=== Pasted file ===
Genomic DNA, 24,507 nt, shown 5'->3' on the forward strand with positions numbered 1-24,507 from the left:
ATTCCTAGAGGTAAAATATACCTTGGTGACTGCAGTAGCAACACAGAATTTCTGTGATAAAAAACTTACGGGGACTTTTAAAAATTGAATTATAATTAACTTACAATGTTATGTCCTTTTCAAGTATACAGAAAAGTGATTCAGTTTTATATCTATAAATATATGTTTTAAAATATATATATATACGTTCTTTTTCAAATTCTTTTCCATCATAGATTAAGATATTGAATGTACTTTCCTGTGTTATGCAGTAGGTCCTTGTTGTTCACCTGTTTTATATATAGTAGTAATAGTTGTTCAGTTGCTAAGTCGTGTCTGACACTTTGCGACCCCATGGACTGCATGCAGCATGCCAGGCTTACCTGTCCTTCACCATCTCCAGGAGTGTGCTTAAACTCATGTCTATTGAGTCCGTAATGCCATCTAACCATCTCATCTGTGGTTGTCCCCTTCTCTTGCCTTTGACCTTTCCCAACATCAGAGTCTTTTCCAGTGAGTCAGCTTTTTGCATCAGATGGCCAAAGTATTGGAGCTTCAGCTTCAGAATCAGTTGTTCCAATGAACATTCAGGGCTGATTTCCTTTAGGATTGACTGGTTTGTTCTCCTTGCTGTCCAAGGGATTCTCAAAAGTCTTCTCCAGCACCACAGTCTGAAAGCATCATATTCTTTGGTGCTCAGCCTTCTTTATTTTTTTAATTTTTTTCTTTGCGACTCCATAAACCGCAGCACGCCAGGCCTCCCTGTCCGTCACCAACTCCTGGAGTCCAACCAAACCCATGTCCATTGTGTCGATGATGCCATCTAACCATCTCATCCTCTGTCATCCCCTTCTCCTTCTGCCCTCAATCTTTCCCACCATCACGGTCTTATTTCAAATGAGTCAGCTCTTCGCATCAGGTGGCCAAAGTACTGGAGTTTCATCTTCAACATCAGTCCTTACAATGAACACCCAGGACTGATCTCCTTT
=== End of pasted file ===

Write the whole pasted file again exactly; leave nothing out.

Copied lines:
Genomic DNA, 24,507 nt, shown 5'->3' on the forward strand with positions numbered 1-24,507 from the left:
ATTCCTAGAGGTAAAATATACCTTGGTGACTGCAGTAGCAACACAGAATTTCTGTGATAAAAAACTTACGGGGACTTTTAAAAATTGAATTATAATTAACTTACAATGTTATGTCCTTTTCAAGTATACAGAAAAGTGATTCAGTTTTATATCTATAAATATATGTTTTAAAATATATATATATACGTTCTTTTTCAAATTCTTTTCCATCATAGATTAAGATATTGAATGTACTTTCCTGTGTTATGCAGTAGGTCCTTGTTGTTCACCTGTTTTATATATAGTAGTAATAGTTGTTCAGTTGCTAAGTCGTGTCTGACACTTTGCGACCCCATGGACTGCATGCAGCATGCCAGGCTTACCTGTCCTTCACCATCTCCAGGAGTGTGCTTAAACTCATGTCTATTGAGTCCGTAATGCCATCTAACCATCTCATCTGTGGTTGTCCCCTTCTCTTGCCTTTGACCTTTCCCAACATCAGAGTCTTTTCCAGTGAGTCAGCTTTTTGCATCAGATGGCCAAAGTATTGGAGCTTCAGCTTCAGAATCAGTTGTTCCAATGAACATTCAGGGCTGATTTCCTTTAGGATTGACTGGTTTGTTCTCCTTGCTGTCCAAGGGATTCTCAAAAGTCTTCTCCAGCACCACAGTCTGAAAGCATCATATTCTTTGGTGCTCAGCCTTCTTTATTTTTTTAATTTTTTTCTTTGCGACTCCATAAACCGCAGCACGCCAGGCCTCCCTGTCCGTCACCAACTCCTGGAGTCCAACCAAACCCATGTCCATTGTGTCGATGATGCCATCTAACCATCTCATCCTCTGTCATCCCCTTCTCCTTCTGCCCTCAATCTTTCCCACCATCACGGTCTTATTTCAAATGAGTCAGCTCTTCGCATCAGGTGGCCAAAGTACTGGAGTTTCATCTTCAACATCAGTCCTTACAATGAACACCCAGGACTGATCTCCTTT